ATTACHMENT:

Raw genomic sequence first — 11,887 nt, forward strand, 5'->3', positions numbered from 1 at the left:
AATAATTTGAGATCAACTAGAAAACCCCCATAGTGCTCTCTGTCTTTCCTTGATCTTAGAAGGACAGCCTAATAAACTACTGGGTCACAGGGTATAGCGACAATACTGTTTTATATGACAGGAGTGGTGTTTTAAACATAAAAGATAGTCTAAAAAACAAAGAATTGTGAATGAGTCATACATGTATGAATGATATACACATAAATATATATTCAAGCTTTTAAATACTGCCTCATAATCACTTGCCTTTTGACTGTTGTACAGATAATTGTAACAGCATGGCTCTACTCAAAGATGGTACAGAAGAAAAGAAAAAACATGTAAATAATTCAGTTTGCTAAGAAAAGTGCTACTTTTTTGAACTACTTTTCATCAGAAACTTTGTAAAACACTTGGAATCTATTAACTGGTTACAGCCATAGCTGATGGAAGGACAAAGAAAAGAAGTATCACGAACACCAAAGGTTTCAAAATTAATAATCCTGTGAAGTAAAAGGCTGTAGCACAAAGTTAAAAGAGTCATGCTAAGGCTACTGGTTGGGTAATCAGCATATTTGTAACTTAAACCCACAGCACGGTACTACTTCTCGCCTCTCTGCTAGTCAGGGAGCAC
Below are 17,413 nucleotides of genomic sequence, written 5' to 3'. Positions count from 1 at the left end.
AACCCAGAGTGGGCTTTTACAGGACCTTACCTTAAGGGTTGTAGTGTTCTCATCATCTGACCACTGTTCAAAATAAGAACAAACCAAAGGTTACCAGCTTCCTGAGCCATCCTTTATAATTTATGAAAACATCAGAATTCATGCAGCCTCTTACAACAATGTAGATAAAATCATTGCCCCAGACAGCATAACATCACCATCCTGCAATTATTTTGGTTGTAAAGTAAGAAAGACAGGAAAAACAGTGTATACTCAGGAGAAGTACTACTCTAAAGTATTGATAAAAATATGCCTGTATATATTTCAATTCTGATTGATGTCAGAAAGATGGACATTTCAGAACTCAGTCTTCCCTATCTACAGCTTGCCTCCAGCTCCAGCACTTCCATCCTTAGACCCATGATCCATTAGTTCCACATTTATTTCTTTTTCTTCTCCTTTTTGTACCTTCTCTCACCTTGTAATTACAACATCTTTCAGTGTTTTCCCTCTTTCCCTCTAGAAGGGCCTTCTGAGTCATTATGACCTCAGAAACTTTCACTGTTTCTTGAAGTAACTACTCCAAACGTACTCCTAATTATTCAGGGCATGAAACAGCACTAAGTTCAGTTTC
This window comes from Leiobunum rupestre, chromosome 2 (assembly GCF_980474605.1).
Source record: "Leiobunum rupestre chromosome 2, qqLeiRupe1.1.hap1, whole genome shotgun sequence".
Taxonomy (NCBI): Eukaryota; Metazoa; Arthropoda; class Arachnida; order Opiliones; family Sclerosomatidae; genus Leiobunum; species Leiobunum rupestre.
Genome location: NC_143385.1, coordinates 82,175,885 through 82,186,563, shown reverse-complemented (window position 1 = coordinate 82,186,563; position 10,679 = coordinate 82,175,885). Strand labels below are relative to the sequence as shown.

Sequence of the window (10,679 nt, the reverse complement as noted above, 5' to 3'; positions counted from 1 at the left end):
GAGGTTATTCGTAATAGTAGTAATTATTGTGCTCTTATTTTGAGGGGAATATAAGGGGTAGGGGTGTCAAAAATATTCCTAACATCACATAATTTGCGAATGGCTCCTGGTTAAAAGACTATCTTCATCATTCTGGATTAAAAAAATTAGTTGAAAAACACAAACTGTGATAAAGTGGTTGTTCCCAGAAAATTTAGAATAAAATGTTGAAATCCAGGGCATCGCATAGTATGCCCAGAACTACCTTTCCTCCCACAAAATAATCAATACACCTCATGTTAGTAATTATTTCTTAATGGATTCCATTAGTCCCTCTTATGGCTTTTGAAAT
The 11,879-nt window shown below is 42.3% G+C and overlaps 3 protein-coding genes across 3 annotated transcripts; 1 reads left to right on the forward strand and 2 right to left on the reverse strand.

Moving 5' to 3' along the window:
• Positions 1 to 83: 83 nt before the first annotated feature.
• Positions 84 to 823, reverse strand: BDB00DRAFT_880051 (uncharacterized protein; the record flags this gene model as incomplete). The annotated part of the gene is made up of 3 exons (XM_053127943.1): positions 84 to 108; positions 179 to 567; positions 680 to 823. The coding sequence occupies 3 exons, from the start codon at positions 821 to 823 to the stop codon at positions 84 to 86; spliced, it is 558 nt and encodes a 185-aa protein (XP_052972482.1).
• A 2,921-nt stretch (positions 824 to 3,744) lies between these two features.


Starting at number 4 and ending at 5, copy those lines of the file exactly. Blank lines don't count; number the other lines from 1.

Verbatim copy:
AACCCAGAGTGGGCTTTTACAGGACCTTACCTTAAGGGTTGTAGTGTTCTCATCATCTGACCACTGTTCAAAATAAGAACAAACCAAAGGTTACCAGCTTCCTGAGCCATCCTTTATAATTTATGAAAACATCAGAATTCATGCAGCCTCTTACAACAATGTAGATAAAATCATTGCCCCAGACAGCATAACATCACCATCCTGCAATTATTTTGGTTGTAAAGTAAGAAAGACAGGAAAAACAGTGTATACTCAGGAGAAGTACTACTCTAAAGTATTGATAAAAATATGCCTGTATATATTTCAATTCTGATTGATGTCAGAAAGATGGACATTTCAGAACTCAGTCTTCCCTATCTACAGCTTGCCTCCAGCTCCAGCACTTCCATCCTTAGACCCATGATCCATTAGTTCCACATTTATTTCTTTTTCTTCTCCTTTTTGTACCTTCTCTCACCTTGTAATTACAACATCTTTCAGTGTTTTCCCTCTTTCCCTCTAGAAGGGCCTTCTGAGTCATTATGACCTCAGAAACTTTCACTGTTTCTTGAAGTAACTACTCCAAACGTACTCCTAATTATTCAGGGCATGAAACAGCACTAAGTTCAGTTTC
This window comes from Leiobunum rupestre, chromosome 2 (assembly GCF_980474605.1).